By Saad Hasan
PakistanÕs leading Muslim scholars stand united on the fact that minorities enjoy equal rights in every aspect of life. Islam makes no distinction between a Muslim and non-Muslim in matters of business, property and honor. Yet, Christians, Hindus and Ahmedis have continuously been attacked and killed in recent years because of their beliefs.
At a time when the country is faced with many problems, the Islamic parties generally tend to play down the issues of the minorities. After all, they say, the government is running short on cash, the ruling Pakistan Peoples Party (PPP) struggling to keep order within its ranks, militants blowing themselves up in mosques, political rivalries resulting in everyday deaths in Karachi, all this makes the plight of the minorities their last
Maulana Tanveer Ul Haq Thanvi, a well-known authority on matters of religion, said that when it comes to life, Islam gives protection not just to humans. ÒProphet Muhammad (PBUH) was even against the cutting of trees. How can Islam then preach killing?Ó
Minorities in Pakistan suffer at the hands of misguided individuals and not because of any thought-out Muslim movement, he said. ÒSurely, the blame for this lies with government. Authorities want to be seen close to the scholars who side with the extremist interpretation of Islam.Ó
In recent years, the perception about the scholars has also changed with the rise in suicide bombings and the hard stand taken by religious parties against the participation in the war on terror, he said.
ÒWe condemn every act in which the minorities are targeted. I wonÕt agree with the reports that Ulema remained silent when Federal Minister for Minorities Affairs Shahbaz Bhatti was killed. We actually held a meeting of leading scholars in Karachi to condemn it.Ó
History, he said, was replete with examples of minorities enjoying unprecedented rights under the rule of Muslim leaders. ÒIslam is a religion of peace and practicality. There is no place for wild behavior in it,Ó he said referring to the senseless murder of non-Muslims.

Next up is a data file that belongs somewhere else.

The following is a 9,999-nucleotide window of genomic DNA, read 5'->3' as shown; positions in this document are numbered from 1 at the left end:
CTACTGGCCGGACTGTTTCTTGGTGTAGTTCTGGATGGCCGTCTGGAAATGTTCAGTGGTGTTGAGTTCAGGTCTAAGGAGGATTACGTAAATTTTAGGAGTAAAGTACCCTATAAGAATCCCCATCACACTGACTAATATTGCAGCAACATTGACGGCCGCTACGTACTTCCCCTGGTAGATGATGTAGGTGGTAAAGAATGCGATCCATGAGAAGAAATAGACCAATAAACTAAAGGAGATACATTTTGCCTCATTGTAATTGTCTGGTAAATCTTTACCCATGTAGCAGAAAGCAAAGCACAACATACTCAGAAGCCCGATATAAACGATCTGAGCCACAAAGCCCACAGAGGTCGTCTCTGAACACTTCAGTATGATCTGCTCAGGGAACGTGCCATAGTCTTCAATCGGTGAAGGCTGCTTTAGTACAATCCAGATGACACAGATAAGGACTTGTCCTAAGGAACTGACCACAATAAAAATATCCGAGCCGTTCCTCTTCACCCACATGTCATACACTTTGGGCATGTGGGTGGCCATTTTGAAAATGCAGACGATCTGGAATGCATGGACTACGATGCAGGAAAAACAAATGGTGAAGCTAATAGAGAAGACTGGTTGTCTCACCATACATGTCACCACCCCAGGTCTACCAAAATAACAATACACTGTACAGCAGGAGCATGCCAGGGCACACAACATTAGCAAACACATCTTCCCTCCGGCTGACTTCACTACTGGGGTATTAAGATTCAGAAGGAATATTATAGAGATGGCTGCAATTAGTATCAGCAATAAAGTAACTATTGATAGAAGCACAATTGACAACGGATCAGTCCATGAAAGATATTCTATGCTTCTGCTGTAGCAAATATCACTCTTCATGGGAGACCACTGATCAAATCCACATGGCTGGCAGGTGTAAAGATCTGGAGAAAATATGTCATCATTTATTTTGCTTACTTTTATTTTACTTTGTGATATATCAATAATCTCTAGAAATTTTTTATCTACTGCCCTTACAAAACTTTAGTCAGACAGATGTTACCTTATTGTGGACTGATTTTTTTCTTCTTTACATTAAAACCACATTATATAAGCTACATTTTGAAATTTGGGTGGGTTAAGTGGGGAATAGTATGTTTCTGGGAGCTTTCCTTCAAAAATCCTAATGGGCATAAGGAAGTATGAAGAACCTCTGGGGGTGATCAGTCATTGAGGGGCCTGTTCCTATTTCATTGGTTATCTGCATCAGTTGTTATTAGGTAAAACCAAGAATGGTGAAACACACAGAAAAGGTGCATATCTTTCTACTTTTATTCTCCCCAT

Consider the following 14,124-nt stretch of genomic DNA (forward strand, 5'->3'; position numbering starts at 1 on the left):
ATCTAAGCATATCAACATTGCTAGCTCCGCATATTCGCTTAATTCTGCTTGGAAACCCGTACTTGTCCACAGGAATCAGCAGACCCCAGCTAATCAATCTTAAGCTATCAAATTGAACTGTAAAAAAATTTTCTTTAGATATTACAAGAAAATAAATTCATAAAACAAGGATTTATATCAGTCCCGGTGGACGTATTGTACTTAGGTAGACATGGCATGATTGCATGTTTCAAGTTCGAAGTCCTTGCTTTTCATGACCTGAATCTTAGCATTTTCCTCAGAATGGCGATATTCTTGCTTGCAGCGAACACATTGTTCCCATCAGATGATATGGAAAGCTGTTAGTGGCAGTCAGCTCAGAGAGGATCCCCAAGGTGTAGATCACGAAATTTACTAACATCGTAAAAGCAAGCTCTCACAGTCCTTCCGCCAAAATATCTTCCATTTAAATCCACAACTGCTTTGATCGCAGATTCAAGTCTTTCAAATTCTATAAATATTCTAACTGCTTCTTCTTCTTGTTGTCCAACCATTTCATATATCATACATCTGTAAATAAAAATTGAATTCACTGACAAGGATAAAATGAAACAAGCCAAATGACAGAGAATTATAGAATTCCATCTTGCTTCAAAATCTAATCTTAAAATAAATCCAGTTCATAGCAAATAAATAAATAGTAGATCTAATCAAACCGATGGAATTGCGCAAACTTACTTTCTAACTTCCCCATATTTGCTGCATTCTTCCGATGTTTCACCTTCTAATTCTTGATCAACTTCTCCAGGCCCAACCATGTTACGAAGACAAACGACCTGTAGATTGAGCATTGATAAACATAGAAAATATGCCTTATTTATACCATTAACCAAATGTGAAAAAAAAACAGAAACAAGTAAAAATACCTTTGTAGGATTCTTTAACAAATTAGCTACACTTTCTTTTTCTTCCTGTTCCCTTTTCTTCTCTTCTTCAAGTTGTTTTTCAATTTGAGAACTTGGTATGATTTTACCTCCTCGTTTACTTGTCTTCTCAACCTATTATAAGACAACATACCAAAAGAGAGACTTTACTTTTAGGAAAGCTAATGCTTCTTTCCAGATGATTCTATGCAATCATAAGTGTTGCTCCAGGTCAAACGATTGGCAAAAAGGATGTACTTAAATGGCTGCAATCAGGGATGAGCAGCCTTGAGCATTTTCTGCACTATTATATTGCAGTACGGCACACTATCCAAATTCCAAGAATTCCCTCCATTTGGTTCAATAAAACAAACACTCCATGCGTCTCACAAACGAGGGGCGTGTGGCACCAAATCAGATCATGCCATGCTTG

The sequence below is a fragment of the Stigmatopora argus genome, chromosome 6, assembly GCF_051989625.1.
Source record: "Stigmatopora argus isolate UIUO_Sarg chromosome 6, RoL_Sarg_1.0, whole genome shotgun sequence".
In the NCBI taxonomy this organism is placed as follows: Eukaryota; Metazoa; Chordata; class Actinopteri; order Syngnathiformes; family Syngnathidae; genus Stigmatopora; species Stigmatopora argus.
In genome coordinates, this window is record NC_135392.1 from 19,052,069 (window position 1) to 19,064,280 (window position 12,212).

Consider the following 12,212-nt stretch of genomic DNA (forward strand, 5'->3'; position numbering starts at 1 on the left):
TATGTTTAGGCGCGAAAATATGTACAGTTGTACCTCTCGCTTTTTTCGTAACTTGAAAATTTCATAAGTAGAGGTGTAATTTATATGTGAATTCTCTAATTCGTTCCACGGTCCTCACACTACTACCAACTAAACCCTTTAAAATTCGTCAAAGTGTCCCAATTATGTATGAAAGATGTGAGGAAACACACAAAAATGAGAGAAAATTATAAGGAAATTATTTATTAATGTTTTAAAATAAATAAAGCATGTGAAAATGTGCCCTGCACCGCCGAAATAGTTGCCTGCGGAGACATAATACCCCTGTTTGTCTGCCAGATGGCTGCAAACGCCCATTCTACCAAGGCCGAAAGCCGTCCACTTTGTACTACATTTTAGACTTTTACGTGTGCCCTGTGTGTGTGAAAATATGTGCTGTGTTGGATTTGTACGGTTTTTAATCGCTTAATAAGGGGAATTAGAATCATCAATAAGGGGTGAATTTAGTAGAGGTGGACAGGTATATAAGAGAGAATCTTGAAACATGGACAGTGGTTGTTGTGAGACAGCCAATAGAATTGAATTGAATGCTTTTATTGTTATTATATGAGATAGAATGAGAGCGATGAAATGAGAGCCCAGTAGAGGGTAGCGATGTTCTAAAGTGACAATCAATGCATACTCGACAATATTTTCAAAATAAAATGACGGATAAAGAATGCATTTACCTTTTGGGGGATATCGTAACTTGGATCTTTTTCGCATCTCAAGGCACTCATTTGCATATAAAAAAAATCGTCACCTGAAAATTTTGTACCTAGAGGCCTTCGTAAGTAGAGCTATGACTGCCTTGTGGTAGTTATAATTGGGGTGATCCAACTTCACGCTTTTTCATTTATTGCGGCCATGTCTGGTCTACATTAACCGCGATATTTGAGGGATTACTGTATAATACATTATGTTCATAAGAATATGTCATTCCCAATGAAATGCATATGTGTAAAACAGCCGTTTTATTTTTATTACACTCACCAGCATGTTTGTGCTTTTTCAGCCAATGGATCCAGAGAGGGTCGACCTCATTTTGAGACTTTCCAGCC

Being a sensitive matter, many Muslim scholars prefer not to discuss the issue of the blasphemy law, which is seen by the minorities and human rights organisations as being misused for the victimisation of many non-Muslims.
The fact that hundreds of people have been killed by US drone attacks has further complicated the situation. It has provided room for extremists to exploit the feelings of the people to their advantage.
Minorities, especially the Hindus, have been complaining for some time about the growing number of forced conversions to Islam. ÒThis is unacceptable in light of the teachings of Islam. Muslims cannot even offer any privileges to lure a non-Muslim into the folds of Islam,Ó Maulana Thanvi said.
Some scholars lay all the blame for rising extremism and intolerance on the governmentÕs policy of cooperating with the US in the war in Afghanistan.
Mufti Muneeb-ur-Rehman said that government has also willingly allowed the more extremists of the scholars to have a larger say in matters of religion. ÒThe groups, which have AK-47s, easily enforce their ideals on the state.Ó
However, he said that Pakistan gives far more rights to minorities than a lot of other countries. ÒI donÕt think there are many countries where minorities have reserved seats in parliament.Ó
About the attacks on the minorities, he said that these had been scattered incidences. ÒThese are nothing like what we witness in India where Muslims and Sikhs have been targeted under a proper plan.Ó